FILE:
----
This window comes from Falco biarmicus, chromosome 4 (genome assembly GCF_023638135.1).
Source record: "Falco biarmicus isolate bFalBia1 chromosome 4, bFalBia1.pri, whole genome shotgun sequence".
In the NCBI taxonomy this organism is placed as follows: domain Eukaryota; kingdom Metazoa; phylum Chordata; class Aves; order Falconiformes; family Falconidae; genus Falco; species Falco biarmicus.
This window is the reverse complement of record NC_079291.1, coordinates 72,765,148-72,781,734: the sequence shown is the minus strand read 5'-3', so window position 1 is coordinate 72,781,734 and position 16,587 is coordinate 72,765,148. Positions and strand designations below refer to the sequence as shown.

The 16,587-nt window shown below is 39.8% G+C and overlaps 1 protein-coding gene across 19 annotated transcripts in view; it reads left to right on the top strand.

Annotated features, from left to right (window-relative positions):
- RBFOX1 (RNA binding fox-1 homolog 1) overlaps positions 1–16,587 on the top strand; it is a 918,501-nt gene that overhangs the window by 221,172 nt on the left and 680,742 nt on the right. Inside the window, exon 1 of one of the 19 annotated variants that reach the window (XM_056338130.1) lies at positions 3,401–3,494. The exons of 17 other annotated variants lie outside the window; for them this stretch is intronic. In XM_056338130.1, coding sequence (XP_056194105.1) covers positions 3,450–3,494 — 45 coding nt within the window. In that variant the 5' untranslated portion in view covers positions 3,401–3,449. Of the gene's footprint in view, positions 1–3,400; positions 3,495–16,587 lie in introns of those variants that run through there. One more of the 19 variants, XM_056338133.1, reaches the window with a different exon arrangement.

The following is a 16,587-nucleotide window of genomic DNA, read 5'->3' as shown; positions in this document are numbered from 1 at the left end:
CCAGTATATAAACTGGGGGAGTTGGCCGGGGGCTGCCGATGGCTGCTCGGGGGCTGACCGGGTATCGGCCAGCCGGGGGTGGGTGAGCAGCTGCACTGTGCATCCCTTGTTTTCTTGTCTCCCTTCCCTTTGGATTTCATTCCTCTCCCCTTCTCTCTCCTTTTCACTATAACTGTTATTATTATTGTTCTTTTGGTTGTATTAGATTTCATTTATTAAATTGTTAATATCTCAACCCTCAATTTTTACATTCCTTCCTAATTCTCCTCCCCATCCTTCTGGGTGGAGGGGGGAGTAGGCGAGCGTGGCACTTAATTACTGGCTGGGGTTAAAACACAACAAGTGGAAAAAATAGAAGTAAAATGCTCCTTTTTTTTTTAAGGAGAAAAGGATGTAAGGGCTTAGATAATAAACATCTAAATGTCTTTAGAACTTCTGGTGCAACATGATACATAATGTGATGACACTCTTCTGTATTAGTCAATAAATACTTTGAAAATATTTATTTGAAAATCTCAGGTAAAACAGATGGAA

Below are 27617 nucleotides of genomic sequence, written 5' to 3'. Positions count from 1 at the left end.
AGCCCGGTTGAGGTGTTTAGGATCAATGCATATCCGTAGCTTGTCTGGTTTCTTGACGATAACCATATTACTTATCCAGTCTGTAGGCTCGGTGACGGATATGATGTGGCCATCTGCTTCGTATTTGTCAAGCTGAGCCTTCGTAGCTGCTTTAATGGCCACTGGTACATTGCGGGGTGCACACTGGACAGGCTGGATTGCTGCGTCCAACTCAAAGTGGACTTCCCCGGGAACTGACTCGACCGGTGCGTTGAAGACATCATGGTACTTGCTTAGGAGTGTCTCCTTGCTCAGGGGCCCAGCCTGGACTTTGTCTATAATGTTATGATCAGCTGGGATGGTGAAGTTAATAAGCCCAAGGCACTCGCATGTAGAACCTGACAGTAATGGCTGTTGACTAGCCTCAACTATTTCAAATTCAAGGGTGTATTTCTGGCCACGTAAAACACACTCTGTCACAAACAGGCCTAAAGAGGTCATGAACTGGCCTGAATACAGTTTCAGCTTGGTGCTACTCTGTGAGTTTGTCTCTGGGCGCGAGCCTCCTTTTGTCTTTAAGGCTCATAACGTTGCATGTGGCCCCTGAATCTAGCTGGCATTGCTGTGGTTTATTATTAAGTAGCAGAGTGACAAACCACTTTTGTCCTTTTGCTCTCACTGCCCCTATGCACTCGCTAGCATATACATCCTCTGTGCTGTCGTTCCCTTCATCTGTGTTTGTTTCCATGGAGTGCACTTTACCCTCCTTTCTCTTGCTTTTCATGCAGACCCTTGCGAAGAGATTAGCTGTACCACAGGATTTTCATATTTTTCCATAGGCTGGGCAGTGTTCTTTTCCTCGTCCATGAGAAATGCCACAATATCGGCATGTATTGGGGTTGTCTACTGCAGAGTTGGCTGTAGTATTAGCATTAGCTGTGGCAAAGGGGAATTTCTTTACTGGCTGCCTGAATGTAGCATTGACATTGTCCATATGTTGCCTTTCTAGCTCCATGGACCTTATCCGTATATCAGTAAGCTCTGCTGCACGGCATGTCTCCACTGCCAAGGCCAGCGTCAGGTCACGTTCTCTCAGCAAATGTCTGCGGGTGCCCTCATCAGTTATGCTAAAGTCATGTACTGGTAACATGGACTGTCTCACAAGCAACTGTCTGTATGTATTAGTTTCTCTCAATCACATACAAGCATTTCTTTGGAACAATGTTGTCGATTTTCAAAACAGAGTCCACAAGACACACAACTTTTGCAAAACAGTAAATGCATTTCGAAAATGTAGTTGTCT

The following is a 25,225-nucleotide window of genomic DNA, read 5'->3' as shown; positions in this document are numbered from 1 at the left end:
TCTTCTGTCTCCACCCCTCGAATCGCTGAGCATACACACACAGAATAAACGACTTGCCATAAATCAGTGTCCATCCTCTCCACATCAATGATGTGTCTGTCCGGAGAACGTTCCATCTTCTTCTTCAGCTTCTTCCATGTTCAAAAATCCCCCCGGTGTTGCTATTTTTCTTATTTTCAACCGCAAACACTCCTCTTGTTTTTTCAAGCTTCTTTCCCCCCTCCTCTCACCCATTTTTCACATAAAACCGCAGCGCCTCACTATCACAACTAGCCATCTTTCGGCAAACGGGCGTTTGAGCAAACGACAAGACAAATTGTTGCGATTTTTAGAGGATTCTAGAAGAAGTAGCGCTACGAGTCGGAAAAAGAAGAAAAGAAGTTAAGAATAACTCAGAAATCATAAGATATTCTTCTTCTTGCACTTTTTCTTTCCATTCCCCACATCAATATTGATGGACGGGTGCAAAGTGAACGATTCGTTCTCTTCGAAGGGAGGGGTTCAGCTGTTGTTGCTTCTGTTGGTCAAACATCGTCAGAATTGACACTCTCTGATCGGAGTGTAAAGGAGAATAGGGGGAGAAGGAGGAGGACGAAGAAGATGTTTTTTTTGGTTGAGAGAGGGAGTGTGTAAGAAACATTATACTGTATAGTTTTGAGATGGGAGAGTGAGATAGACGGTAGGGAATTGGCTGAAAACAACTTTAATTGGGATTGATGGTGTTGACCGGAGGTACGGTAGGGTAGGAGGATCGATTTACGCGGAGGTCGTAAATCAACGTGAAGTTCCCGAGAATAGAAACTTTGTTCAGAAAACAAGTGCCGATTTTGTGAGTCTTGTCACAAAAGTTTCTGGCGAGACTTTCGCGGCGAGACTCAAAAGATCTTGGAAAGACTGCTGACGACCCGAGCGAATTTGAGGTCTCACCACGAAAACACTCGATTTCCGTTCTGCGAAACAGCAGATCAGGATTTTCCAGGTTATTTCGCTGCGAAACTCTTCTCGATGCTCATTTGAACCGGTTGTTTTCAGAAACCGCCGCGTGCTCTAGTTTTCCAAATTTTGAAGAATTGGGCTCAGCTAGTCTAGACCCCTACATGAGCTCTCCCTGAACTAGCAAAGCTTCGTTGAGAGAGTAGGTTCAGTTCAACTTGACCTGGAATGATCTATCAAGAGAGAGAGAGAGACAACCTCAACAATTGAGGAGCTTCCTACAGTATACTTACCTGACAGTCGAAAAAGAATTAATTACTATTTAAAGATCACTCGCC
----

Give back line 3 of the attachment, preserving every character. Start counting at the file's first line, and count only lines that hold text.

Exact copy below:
In the NCBI taxonomy this organism is placed as follows: domain Eukaryota; kingdom Metazoa; phylum Chordata; class Aves; order Falconiformes; family Falconidae; genus Falco; species Falco biarmicus.